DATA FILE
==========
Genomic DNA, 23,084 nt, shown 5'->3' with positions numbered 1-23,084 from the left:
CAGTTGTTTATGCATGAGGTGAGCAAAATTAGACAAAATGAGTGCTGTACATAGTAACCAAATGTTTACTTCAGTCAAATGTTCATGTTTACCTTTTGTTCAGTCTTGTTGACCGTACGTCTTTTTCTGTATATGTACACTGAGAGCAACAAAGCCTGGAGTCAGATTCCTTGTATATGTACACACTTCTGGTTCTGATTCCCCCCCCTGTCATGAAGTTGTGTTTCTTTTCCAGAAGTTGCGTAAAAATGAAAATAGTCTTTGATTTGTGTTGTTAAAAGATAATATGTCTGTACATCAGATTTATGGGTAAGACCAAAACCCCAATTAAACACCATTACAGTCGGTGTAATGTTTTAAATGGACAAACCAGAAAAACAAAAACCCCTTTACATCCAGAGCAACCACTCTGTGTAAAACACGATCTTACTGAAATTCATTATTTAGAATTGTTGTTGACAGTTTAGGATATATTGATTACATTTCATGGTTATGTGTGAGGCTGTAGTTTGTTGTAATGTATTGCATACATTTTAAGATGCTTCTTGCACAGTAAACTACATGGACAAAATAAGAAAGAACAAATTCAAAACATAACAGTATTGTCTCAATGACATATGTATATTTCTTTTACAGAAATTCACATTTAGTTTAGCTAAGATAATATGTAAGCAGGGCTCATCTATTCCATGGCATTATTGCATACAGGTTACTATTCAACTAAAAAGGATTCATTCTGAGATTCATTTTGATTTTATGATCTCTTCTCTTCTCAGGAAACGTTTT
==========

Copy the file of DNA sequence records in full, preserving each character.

Genomic DNA, 23,084 nt, shown 5'->3' with positions numbered 1-23,084 from the left:
CAGTTGTTTATGCATGAGGTGAGCAAAATTAGACAAAATGAGTGCTGTACATAGTAACCAAATGTTTACTTCAGTCAAATGTTCATGTTTACCTTTTGTTCAGTCTTGTTGACCGTACGTCTTTTTCTGTATATGTACACTGAGAGCAACAAAGCCTGGAGTCAGATTCCTTGTATATGTACACACTTCTGGTTCTGATTCCCCCCCCTGTCATGAAGTTGTGTTTCTTTTCCAGAAGTTGCGTAAAAATGAAAATAGTCTTTGATTTGTGTTGTTAAAAGATAATATGTCTGTACATCAGATTTATGGGTAAGACCAAAACCCCAATTAAACACCATTACAGTCGGTGTAATGTTTTAAATGGACAAACCAGAAAAACAAAAACCCCTTTACATCCAGAGCAACCACTCTGTGTAAAACACGATCTTACTGAAATTCATTATTTAGAATTGTTGTTGACAGTTTAGGATATATTGATTACATTTCATGGTTATGTGTGAGGCTGTAGTTTGTTGTAATGTATTGCATACATTTTAAGATGCTTCTTGCACAGTAAACTACATGGACAAAATAAGAAAGAACAAATTCAAAACATAACAGTATTGTCTCAATGACATATGTATATTTCTTTTACAGAAATTCACATTTAGTTTAGCTAAGATAATATGTAAGCAGGGCTCATCTATTCCATGGCATTATTGCATACAGGTTACTATTCAACTAAAAAGGATTCATTCTGAGATTCATTTTGATTTTATGATCTCTTCTCTTCTCAGGAAACGTTTT